Wednesday, December 12, 2007

Stories of the Cape and Cowl: Origins: Part 2

The Major waited for his next beer, as the Urchin spun back and forth on the barstool. Lloyd deposited the fresh Guinness and took away the empty glass, as the Major took a sip.

“Kid,” said the Major. “That was the single worst, most convoluted origin story I’ve ever heard. What’d you do? Take the top ten origins and mash them together?”

“But . . . no! It’s totally true!”

“C’mon? You were raised by hyper-intelligent sea urchins? Both your parents were amazingly athletic research scientists? A rogue government agency?”

“Yes!” the Street Urchin half-rose. “It’s all completely . . . “ He looked at the Major, who was shaking his head. “Completely made up.” The Urchin sat back down with an audible thump.

“It’s okay, kid. Everybody lies about their origin. The trick is to lie just enough.” The Major patted the young man on the shoulder. “Look, what’s my origin?”

“Uh, you developed your amazing mental power at puberty and then traveled to Tibet, where you were trained by an obscure sect of ninja-monks.”

“I stuck a fork in a plugged-in toaster when I was 12 while holding a Speak-and-Spell.”

The Urchin’s mouth dropped open. “No way!”

“I did go to Tibet, though.”

“Did you train with ninja-priests?”

“Well, I was on a tour and saw some priests, but no, not really.” The Major shrugged. “I did see a movie about some ninja-priests once though.”

“Was that American Ninja-Priest in Paris? That movie totally rocked!”

“Uh, yeah, I think so. But that’s not the point. You need to tone down your origin a bit. What really happened?”

“When I was nineteen, I had some bad sushi and a couple beers. Well, fourteen-odd beers. And some shots. And a couple pieces of week-old pizza. And then I passed out. In a swamp.”

The Major nodded. “Yeah, that’ll do it.” He thought for a moment. “How about this? Your parents were research scientists working on irradiated sea urchins. You fell into the tank, got stung, and presto, instant powers.” The Major paused. “So, what are your powers anyway?”

“I can project spikes out of every part of my body.”

“Well, that explains the outfit.”

“Yeah. I don’t actually like dressing like this, but when you shred your clothes once a week, you gotta make do.” Urchin made a face. “I don’t know about that origin. It’s kinda . . . dull.”

“But it’s easy to remember and it’ll keep nutjobs from trying to help you find your parents.” He jerked a thumb over his shoulder. “You see Madame Mystery over there?” The young man nodded. “She made up a bit about her parents being murdered and she’s got no fewer than three crazed fans trying to find the killers. Trust me, you don’t want the headache.”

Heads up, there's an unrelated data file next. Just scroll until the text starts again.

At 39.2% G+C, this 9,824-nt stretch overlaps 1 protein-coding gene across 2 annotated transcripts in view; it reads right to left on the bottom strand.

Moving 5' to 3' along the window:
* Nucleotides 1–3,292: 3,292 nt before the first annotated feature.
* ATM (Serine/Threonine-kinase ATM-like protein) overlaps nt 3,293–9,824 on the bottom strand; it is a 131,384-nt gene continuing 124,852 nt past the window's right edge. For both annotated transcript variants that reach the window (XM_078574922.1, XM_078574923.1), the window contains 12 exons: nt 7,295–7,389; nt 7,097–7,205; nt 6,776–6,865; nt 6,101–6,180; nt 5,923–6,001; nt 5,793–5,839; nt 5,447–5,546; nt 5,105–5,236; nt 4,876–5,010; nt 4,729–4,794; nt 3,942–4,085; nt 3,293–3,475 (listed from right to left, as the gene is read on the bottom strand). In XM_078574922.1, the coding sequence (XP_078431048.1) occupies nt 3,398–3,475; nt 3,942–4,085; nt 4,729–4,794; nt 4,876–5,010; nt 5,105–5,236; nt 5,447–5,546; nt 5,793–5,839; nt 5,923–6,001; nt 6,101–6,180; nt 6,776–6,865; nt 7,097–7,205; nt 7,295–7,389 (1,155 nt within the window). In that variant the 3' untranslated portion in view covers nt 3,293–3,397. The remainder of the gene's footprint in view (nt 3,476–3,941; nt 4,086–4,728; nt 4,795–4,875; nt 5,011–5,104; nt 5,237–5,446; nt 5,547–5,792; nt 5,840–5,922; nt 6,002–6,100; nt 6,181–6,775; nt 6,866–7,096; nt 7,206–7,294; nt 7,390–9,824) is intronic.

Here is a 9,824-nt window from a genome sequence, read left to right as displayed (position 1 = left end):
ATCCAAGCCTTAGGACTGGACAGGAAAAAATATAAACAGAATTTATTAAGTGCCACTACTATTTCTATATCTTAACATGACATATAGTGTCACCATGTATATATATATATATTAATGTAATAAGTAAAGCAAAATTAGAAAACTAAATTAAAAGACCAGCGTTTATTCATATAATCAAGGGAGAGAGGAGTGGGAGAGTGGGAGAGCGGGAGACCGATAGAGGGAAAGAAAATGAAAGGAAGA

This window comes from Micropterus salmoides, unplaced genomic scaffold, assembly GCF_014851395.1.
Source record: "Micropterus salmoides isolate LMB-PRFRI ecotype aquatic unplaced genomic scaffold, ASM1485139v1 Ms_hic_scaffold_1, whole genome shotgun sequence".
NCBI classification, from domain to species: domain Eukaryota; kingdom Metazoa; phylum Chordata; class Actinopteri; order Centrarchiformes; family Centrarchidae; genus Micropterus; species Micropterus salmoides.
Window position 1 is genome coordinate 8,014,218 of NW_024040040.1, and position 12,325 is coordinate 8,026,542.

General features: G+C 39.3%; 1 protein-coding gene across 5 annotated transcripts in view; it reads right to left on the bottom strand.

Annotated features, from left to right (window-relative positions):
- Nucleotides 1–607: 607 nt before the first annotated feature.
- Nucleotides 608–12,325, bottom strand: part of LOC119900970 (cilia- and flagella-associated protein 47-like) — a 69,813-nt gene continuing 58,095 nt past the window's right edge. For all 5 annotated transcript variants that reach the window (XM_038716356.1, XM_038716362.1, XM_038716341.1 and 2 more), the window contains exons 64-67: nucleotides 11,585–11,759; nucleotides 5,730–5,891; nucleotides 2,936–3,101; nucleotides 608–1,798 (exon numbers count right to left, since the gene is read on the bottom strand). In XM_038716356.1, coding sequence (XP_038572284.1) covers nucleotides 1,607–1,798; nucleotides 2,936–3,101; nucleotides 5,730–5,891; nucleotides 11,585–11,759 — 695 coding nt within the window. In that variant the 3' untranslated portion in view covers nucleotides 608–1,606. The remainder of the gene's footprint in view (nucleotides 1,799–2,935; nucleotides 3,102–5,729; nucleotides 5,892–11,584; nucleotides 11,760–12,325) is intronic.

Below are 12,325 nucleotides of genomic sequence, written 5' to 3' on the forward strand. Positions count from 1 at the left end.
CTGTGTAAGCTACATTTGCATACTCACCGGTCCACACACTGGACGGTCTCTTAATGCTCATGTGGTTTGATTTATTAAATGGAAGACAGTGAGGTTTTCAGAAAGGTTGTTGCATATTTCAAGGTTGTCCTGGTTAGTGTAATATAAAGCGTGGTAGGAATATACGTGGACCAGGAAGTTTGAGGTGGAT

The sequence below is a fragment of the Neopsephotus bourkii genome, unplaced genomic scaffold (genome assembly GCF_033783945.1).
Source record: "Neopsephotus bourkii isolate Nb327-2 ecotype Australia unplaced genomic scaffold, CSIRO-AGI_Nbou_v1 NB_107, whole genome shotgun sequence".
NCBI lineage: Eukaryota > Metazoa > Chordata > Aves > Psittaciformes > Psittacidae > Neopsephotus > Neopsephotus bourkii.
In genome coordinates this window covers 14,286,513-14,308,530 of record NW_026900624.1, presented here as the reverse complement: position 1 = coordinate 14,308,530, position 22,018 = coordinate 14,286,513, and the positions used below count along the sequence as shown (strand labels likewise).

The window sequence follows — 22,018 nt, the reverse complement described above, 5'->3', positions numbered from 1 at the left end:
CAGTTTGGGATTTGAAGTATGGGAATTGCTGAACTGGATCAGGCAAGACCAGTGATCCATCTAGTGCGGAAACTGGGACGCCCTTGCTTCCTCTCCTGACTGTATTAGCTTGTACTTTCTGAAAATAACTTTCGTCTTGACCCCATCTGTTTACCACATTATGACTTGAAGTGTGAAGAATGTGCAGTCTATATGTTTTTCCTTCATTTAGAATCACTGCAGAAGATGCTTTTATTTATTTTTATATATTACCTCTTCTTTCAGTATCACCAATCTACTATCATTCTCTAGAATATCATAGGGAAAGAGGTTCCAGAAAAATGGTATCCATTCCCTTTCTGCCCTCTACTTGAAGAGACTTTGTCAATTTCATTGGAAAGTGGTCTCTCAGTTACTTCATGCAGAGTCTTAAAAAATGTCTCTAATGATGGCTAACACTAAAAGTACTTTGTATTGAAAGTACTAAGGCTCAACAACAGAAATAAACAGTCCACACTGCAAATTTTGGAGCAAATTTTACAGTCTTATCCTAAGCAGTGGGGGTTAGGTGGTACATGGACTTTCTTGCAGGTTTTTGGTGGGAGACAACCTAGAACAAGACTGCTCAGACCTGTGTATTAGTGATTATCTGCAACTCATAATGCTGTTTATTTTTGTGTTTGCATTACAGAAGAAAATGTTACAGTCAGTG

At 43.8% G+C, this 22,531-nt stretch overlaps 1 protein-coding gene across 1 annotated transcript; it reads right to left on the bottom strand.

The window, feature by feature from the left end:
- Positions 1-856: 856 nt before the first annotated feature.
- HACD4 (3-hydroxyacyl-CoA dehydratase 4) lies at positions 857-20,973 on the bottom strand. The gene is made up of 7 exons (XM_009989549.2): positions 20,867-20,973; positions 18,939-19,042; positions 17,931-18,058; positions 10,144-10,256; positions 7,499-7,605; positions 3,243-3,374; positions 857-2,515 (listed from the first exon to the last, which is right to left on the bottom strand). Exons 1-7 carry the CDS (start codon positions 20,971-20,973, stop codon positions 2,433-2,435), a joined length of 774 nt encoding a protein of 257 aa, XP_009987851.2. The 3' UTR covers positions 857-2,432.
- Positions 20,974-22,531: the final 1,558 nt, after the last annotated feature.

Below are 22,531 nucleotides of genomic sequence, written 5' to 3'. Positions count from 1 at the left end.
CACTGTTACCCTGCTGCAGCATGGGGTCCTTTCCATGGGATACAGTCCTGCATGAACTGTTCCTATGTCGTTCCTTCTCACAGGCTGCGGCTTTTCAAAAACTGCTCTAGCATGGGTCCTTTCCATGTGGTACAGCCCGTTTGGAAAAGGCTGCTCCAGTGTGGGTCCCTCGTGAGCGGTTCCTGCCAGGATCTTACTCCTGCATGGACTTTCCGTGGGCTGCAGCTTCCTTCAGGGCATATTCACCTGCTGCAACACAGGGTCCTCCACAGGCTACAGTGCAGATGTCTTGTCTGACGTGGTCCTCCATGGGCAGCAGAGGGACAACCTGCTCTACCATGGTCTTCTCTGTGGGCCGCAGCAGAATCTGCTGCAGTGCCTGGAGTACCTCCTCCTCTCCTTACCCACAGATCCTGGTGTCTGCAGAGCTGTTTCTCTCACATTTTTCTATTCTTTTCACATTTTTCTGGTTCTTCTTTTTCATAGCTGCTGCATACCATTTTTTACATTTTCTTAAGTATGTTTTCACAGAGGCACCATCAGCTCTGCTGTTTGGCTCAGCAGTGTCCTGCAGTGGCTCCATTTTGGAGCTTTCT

“Huh.” Urchin took a sip of beer. “So, does everyone lie?”

“Pretty much. I mean, how many people are hit with omega rays, were raised by aliens, or witnessed their parents deaths at the hands of a crazed rodeo clown? Not everyone gets a dramatic story, kid.”

The door banged open both of them glanced over. An almost skeletal man with a distinctive green tinge to his skin, a lot of old stitches, and what looked like robot parts bolted to his body shuffled in, hanging up his coat and hat with an immense robotic arm that would have looked more at home in a car plant.

“Hey, Bill.” Said the Major, as he passed. “How’re the kids?”

GOOD. AND HOW IS MARGE?” He replied, in a deep, mechanical voice.

“She’s great.”


The Major nodded. “Funny.”

Street Urchin stared at the man as he moved away, mouth agape. “That was Zombot!” he finally stammered.


“But . . .you two are mortal enemies!”

“This is the Cape and Cowl, kid. Neutral ground. No fighting or powers inside. Besides, you battle someone long enough, you get to know them. Hell, our kids had play-dates.”

“Wow.” The Urchin turned back. “So, I never did hear what his origin was.”

“Zombot? Oh, he was the result of a horrible experiment where a necromancer and a mad scientist tried to create the perfect killing machine. The scrounged together a bunch of body parts and machinery, put them together and reanimated the whole thing. Thing is, the process drove ol’ Zombo mad and he butchered them both before embarking on a reign of terror.”

“Ah. So what’s his real origin?”

“That is his real origin. That’s exactly what happened.”


“Yep.” The Major sighed. “Man, I’d kill for an origin that good.”


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